The night was unseasonably warm, and there were doors leading outside to a promenade around the perimeter of the building. A few (well, probably too many) photos (Click photos to enlarge):

This is the ornate elevator bank in the lobby.  I hadn’t been in the building in easily 20 years, and wasn’t sure whether they still had human elevator operators.  They do.

Here’s the view from the observation deck.  On the left, looking north down 2nd Avenue; on the right, looking up at the pyramid top of the building:

On the left, Qwest Field, where the Seahawks play. The shot on the right was pointed out to me by a professional photographer who admired the perfect circles of light. I told him I was totally going to steal this bit of intellectual property, and he graciously assented:

(Update) One more - a shot of the ceiling of the Chinese Room:


  1. interesting self-knowledge gained from a wedding ceremony. j’accord.

    thanks for the pix. got any of the chinese room?

  2. Phil:

    Roger - only one photo from the Chinese Room, a picture of the ceiling which I’ll add to the collection in a bit. I didn’t want to run around the room detonating my flash, since it wasn’t my kid getting married.

  3. beatriz:

    Well, I really like this young couple, so was tolerant of the Jeebus blather.
    But I am not tolerant of religous clap trap in general, and think it is irrational and often destructive.

  4. I stumbled upon your blog and I really enjoy your crafty spin of words. Your take on the wedding caught me up in my own memory of the particular phrases used at a friend’s hyper-religious ceremony. This experience often flashes in my mind when I consider whether to convert for my boyfriend’s family. It would make his parents so happy….and yet, could I stand there and utter these phrases with any shred of integrity? That I am not sure of. But you put things so eloquently…and being someone who grew up in the Methow (Wenatchee) Valley area, it’s fun to see a Washontonian blogger.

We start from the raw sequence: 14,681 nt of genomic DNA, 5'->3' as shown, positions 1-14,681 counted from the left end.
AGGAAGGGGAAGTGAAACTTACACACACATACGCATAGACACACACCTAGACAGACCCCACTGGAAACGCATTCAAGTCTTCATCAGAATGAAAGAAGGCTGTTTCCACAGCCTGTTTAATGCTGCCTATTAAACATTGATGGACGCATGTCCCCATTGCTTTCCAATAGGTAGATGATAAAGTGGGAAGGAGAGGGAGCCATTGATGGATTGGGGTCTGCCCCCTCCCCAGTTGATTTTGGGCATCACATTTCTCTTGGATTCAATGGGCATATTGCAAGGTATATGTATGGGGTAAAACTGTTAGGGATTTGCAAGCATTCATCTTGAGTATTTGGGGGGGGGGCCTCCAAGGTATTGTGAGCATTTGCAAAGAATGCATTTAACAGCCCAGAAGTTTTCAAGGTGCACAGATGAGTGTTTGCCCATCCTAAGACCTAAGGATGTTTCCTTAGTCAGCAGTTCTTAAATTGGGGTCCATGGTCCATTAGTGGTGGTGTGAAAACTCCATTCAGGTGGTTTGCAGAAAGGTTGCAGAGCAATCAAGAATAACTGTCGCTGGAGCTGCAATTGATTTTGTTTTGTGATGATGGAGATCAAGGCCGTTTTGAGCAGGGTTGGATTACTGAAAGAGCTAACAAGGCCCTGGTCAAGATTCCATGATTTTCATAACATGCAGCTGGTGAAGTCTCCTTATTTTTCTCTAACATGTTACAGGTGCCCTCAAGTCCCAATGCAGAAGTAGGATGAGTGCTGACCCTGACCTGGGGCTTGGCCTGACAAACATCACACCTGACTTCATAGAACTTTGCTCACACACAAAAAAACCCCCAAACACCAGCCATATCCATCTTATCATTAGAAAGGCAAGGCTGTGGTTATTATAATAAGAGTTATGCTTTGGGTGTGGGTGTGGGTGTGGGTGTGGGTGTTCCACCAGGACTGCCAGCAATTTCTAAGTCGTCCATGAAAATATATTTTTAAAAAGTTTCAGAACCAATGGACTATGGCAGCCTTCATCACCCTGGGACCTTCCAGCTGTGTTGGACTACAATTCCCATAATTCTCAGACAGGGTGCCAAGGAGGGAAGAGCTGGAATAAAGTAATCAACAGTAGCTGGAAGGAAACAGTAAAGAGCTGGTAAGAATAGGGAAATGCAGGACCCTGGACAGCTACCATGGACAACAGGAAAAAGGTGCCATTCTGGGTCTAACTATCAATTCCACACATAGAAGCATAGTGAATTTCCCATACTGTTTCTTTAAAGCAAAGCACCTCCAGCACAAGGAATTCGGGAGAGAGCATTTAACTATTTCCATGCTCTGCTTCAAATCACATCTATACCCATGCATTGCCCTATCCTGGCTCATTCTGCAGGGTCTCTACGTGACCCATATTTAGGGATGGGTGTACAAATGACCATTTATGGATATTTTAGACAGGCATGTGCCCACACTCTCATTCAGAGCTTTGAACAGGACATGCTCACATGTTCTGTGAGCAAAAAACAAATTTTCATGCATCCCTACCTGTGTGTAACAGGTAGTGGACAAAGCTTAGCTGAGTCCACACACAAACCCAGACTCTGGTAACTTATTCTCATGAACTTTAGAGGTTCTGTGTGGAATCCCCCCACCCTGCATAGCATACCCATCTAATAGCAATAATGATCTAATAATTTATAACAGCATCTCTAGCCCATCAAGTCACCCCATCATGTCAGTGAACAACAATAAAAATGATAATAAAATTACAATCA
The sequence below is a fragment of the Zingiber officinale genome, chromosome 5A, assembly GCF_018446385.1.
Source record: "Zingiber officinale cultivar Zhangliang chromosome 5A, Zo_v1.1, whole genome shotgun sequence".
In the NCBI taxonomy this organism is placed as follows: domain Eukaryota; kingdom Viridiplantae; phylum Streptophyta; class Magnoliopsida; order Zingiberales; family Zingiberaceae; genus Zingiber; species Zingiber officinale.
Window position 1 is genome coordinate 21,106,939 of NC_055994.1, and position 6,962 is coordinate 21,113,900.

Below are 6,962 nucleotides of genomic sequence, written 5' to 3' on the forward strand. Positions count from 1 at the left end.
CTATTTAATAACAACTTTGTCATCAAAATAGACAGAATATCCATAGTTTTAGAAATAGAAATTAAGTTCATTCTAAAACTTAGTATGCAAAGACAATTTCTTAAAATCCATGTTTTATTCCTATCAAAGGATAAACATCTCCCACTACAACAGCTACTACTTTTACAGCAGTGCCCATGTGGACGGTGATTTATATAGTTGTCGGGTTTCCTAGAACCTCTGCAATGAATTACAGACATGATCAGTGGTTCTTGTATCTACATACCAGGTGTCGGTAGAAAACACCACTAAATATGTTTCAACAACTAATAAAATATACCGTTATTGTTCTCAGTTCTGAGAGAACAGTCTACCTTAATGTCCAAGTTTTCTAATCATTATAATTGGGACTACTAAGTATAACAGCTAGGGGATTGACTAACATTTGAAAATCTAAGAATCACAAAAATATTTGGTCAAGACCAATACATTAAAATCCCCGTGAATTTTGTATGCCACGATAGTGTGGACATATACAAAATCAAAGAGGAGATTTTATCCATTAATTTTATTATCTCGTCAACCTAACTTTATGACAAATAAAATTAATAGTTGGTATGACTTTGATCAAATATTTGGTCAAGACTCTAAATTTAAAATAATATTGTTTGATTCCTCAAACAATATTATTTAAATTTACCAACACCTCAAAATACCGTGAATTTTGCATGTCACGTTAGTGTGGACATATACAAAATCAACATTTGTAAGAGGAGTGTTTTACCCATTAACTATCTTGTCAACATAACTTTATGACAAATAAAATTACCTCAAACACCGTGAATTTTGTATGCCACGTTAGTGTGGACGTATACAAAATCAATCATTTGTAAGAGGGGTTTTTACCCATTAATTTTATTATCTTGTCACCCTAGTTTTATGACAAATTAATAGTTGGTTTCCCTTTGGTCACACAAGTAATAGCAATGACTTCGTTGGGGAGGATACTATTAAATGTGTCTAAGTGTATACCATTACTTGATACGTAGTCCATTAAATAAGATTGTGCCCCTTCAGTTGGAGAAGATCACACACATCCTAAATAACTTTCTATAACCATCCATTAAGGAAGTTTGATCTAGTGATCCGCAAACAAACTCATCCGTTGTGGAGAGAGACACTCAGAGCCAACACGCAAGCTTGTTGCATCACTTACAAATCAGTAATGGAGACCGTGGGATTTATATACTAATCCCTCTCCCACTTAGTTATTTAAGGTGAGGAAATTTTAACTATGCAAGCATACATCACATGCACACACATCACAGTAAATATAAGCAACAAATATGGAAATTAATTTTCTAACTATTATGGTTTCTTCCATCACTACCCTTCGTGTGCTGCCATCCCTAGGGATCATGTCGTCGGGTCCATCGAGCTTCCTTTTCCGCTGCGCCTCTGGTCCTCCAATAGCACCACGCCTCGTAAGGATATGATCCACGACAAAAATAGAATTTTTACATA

5. Phil:

    Zora - thanks for stumbling by, and for your kind words. The religion thing is so binary - either you believe, or you don’t. I don’t think there’s a middle ground. Good luck on navigating that situation. It might be good to remember that it’s your event, and the others are there at your pleasure.

  6. I’m a less honourable soul than you are, Phil. My first marriage was in church, my wife-to-be and I having decided to ‘placate relatives’. My only concession to the creditable respect for creed that you declare above was to inform both sets of parents, my grandmother and the officiating minister prior to the service that I was not a believer. This being the good old flexible Anglican faith in a decidedly Tory area, no one gave a toss so long as I went through the motions. That experience of doctrinal pragmatism did little to deepen my respect for the Church as an institution.

  7. Carroll:

    Heh — interesting discussion. I am reminded that our younger son, having been raised to the best of anyone’s recollection as “good person”, but a complete heathen, went staunchly down the “placate the parents” route when he married into a Vietnamese Buddhist/Catholic family. Fortunately, the Buddhist priest/paternal uncle who performed the family ceremony in their living room actually pronounced them man and wife. Later on when they got to the Catholic church, the Vietnamese priest was so rattled by the unusual presence of all the waspy faces in his audience that he completely left out that important little detail. Since much of the ceremony was in Vietnamese, I’m really not sure if the kid actually knows *what* he so agreeably vowed that day.

  8. Phil:

    Dick, at least they didn’t hold a purification bonfire. If old Hank VIII could use the institution to swap wives, it’ll serve your purposes, too ;-)

    Carroll, that’s a funny story. Actually, we should probably take an attorney to the ceremony instead of a best man.